BATON ROUGE, La. (AP) — Louisiana's regulators of food safety fail to ensure restaurants and other retail food establishments are complying with health standards and allow violators of safety requirements to continue operations, according to a new audit released Monday.
The Office of Public Health issued permits to restaurants that didn't correct past violations, rarely assesses penalties to violators of safety regulations and doesn't meet its own inspection standards, the review by Legislative Auditor Daryl Purpera's office says.
Of nearly 450,000 violations over three years reviewed by auditors, the Office of Public Health levied penalties on two establishments — and didn't collect any of the $1,300 in penalties assessed.
The agency also doesn't have standardized criteria for determining when fines should be issued and hasn't routinely hit repeat violators with penalties or other consequences, according to the audit.
"Overall, OPH's permitting, inspection and enforcement processes need improvement to ensure the safety of food served in retailed food establishments," the audit from Purpera's office says.
Health and Hospitals Secretary Bruce Greenstein, who oversees the agency deemed deficient in the performance review, said his department is working to strengthen inspections and enforcement. He agreed with most of the audit's recommendations for improving food safety regulation.
Some restaurants found to have violations of health and safety regulations in pre-opening inspections were issued permits to operate despite the violations. Thirty-two percent of establishments deemed to have at least one "critical" violation weren't re-inspected to make sure the problems were corrected, the audit says. Violations deemed to be critical include chemical contamination, sewage backup and improper food storage.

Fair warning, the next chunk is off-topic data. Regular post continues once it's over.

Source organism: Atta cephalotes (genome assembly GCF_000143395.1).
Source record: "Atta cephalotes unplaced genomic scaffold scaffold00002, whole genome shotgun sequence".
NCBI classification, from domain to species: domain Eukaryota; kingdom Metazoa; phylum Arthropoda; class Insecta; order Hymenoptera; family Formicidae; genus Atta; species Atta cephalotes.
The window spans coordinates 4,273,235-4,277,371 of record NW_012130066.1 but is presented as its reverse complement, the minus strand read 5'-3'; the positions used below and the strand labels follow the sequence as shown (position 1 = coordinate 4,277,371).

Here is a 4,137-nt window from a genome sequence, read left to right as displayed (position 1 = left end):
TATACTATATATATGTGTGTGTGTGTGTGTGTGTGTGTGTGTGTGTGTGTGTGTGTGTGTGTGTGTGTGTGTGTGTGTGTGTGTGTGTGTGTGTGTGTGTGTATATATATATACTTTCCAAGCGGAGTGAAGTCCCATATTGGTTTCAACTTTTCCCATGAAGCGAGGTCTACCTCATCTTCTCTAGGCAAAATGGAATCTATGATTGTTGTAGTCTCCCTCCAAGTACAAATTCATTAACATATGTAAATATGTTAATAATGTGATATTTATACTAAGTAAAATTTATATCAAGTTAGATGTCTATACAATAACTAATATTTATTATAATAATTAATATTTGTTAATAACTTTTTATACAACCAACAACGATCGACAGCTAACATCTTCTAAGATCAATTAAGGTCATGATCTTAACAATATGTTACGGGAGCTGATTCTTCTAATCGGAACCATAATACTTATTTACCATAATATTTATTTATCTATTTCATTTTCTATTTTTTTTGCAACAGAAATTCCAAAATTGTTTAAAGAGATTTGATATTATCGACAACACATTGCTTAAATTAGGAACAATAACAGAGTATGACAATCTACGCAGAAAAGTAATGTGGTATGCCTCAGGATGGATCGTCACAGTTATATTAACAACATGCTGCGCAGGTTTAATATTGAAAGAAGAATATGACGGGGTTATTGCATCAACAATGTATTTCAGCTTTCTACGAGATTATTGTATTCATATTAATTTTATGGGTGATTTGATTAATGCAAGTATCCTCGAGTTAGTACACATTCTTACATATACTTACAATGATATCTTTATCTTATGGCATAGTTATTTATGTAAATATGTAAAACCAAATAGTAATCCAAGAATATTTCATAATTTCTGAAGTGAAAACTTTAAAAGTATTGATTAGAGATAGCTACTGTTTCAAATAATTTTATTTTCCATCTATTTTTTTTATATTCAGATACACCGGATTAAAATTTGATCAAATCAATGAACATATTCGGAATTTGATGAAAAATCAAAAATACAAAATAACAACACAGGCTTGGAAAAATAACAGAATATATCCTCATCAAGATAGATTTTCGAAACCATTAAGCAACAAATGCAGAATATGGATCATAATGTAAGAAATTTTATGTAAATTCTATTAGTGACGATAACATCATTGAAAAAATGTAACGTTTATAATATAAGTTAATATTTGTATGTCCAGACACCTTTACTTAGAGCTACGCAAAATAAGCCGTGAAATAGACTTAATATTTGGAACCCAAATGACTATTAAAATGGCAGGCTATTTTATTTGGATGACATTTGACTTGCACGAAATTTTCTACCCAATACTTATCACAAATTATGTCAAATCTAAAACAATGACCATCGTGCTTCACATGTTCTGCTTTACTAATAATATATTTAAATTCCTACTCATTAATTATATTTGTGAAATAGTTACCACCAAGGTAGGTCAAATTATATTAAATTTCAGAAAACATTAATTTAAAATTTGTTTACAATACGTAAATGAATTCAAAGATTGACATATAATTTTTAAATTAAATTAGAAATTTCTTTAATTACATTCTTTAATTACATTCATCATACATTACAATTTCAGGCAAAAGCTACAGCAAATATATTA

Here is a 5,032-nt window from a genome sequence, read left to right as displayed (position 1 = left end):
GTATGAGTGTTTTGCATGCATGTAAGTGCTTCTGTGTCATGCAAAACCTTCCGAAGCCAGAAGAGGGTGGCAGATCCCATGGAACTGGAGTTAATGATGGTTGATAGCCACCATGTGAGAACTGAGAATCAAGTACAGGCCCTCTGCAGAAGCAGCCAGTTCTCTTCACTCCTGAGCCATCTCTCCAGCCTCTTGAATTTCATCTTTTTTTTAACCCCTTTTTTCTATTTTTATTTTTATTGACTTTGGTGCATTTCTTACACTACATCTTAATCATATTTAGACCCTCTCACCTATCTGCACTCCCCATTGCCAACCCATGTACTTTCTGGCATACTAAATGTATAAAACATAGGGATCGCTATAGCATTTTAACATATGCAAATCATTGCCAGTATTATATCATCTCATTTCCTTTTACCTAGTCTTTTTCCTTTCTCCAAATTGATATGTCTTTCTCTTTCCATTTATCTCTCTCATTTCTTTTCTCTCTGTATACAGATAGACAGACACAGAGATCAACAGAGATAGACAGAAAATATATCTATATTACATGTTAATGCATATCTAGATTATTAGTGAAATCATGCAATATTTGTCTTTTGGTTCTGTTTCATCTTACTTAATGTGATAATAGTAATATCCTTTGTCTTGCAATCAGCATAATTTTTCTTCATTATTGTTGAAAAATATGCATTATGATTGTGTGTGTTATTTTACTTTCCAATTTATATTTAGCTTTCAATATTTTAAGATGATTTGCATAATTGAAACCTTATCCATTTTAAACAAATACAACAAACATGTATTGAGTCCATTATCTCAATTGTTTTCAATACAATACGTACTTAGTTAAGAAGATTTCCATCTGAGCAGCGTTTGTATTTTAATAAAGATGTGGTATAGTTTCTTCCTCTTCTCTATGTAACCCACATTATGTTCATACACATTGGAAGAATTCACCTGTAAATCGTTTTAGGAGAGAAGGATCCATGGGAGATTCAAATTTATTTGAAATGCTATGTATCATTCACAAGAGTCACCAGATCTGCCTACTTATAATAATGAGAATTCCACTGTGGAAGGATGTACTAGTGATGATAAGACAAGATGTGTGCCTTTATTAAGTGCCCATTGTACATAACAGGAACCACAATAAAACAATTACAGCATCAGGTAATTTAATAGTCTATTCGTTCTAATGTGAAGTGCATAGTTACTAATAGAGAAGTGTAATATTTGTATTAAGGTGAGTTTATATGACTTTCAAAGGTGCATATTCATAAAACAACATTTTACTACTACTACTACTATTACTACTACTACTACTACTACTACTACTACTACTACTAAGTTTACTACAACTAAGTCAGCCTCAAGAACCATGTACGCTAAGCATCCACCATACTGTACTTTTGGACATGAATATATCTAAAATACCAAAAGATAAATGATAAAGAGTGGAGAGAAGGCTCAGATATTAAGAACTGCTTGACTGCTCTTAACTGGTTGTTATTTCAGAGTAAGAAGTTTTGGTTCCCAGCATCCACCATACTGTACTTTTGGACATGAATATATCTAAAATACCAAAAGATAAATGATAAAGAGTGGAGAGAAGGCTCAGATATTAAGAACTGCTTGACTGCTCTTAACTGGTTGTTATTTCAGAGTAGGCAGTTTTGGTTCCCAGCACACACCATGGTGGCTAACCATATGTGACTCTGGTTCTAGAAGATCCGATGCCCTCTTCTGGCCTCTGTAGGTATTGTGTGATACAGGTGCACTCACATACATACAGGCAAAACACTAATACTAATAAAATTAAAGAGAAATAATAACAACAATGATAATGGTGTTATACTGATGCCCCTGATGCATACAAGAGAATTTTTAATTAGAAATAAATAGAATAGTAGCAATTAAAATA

"Since critical violations may directly impact food safety if left uncorrected, conducting re-inspections is important to protecting public health," the legislative auditor's analysis says.
The public health office adopted a model for inspection frequency based partly on federal recommendations, but didn't follow its own standards.
The audit says more than 5,800 "high-risk establishments," 81 percent of the mostly full-service restaurants, weren't inspected four times a year as the model requires. On average, instead they were visited twice a year during the three-year period reviewed.
Meanwhile, a state-run website that's supposed to give people an idea of how restaurants are performing in their sanitary inspections doesn't have complete results available to the public, the review says.
Purpera's office recommended a reorganization of the $11 million-a-year food inspection program, an increase in permitting fees and an upgrade to its data collection efforts.
In a written response, Greenstein said the public health office will stop issuing permits to restaurants with uncorrected critical violations, will prioritize re-inspections of safety code violators and will strengthen assessment of penalties when establishments don't comply with regulations. He also said the agency will review its entire fee structure to determine if changes should be recommended to lawmakers.
"This report will assist us in making necessary changes to this program and to further ensure that retail food establishments are meeting the required standards in order to protect the health and well-being of the residents and visitors of Louisiana," Greenstein wrote.